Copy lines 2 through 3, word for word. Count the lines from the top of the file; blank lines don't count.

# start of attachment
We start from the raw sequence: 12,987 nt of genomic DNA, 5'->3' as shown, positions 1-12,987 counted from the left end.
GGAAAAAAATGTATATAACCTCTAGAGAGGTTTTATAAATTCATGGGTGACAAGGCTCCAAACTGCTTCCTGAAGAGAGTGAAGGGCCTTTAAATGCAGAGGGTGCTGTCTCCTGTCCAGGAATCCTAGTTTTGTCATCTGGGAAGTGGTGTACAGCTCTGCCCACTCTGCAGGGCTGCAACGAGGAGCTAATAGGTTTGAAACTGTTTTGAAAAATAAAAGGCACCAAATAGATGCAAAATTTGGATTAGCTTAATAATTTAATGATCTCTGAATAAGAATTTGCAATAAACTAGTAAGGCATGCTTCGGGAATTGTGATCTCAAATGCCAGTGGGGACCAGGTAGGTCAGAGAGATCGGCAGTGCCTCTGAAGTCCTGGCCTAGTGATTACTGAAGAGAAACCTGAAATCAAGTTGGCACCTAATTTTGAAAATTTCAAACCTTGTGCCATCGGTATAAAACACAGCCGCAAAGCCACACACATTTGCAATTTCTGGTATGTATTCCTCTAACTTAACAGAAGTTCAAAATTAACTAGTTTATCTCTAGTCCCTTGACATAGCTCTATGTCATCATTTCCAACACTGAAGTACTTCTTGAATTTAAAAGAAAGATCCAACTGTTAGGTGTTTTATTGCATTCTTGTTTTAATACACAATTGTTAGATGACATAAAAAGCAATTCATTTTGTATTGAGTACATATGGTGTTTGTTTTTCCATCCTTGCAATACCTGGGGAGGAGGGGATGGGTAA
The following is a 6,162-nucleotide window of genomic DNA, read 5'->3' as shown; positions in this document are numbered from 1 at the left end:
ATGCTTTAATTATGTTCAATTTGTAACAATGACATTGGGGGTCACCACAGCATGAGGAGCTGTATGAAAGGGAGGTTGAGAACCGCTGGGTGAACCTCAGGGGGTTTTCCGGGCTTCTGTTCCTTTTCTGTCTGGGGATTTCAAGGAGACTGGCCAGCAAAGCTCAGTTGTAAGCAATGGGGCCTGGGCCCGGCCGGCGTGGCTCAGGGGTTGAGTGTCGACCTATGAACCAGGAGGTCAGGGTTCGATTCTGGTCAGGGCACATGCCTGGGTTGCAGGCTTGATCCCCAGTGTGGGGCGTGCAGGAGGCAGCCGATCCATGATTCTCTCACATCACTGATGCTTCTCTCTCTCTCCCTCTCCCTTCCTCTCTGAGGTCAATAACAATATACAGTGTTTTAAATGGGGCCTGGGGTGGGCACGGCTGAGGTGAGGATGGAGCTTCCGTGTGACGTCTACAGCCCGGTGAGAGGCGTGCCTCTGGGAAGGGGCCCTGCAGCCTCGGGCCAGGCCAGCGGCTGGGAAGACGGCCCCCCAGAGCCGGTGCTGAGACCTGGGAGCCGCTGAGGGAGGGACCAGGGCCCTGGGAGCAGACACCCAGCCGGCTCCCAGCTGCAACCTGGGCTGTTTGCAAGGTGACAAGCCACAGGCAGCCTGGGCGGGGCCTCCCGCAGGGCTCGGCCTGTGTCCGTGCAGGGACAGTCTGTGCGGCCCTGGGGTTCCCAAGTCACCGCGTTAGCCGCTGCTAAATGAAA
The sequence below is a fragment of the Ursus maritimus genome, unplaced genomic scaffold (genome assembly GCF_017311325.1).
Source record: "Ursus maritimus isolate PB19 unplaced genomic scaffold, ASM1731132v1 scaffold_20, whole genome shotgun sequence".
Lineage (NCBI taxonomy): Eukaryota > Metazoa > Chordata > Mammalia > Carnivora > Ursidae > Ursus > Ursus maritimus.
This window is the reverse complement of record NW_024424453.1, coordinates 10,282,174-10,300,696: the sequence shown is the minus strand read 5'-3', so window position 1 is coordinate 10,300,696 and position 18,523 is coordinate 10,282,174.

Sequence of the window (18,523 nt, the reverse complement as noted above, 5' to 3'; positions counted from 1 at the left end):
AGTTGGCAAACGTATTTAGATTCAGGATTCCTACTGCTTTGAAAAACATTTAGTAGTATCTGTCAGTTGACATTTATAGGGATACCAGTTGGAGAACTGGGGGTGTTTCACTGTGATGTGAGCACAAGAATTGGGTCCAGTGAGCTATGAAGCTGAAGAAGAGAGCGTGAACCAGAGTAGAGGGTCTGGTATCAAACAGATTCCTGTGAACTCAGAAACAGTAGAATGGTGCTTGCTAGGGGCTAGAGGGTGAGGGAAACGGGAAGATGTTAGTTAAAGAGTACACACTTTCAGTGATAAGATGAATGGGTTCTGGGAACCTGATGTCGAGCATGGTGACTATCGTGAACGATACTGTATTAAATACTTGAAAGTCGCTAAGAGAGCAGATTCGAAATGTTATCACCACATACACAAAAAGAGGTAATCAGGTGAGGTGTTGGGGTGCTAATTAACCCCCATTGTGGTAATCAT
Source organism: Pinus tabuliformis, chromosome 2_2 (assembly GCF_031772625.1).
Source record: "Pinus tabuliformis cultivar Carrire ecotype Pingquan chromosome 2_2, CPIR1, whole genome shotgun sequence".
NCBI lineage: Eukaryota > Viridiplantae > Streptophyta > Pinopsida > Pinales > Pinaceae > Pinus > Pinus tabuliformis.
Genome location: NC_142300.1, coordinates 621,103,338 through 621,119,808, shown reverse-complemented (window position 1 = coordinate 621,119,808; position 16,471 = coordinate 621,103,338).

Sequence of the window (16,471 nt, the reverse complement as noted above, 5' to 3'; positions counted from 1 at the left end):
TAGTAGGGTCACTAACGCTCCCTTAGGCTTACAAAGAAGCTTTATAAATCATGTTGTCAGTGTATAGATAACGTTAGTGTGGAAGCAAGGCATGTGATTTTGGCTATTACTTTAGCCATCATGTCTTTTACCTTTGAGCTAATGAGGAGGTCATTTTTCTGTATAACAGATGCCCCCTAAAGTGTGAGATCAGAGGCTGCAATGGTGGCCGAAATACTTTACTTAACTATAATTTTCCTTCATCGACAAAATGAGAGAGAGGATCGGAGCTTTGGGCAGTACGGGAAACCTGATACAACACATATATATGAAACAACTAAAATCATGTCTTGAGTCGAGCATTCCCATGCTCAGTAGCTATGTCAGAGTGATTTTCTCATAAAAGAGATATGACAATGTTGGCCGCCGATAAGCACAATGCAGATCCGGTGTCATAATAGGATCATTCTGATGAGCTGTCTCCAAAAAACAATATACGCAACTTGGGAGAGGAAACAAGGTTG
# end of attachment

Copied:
GGAAAAAAATGTATATAACCTCTAGAGAGGTTTTATAAATTCATGGGTGACAAGGCTCCAAACTGCTTCCTGAAGAGAGTGAAGGGCCTTTAAATGCAGAGGGTGCTGTCTCCTGTCCAGGAATCCTAGTTTTGTCATCTGGGAAGTGGTGTACAGCTCTGCCCACTCTGCAGGGCTGCAACGAGGAGCTAATAGGTTTGAAACTGTTTTGAAAAATAAAAGGCACCAAATAGATGCAAAATTTGGATTAGCTTAATAATTTAATGATCTCTGAATAAGAATTTGCAATAAACTAGTAAGGCATGCTTCGGGAATTGTGATCTCAAATGCCAGTGGGGACCAGGTAGGTCAGAGAGATCGGCAGTGCCTCTGAAGTCCTGGCCTAGTGATTACTGAAGAGAAACCTGAAATCAAGTTGGCACCTAATTTTGAAAATTTCAAACCTTGTGCCATCGGTATAAAACACAGCCGCAAAGCCACACACATTTGCAATTTCTGGTATGTATTCCTCTAACTTAACAGAAGTTCAAAATTAACTAGTTTATCTCTAGTCCCTTGACATAGCTCTATGTCATCATTTCCAACACTGAAGTACTTCTTGAATTTAAAAGAAAGATCCAACTGTTAGGTGTTTTATTGCATTCTTGTTTTAATACACAATTGTTAGATGACATAAAAAGCAATTCATTTTGTATTGAGTACATATGGTGTTTGTTTTTCCATCCTTGCAATACCTGGGGAGGAGGGGATGGGTAA
The following is a 6,162-nucleotide window of genomic DNA, read 5'->3' as shown; positions in this document are numbered from 1 at the left end: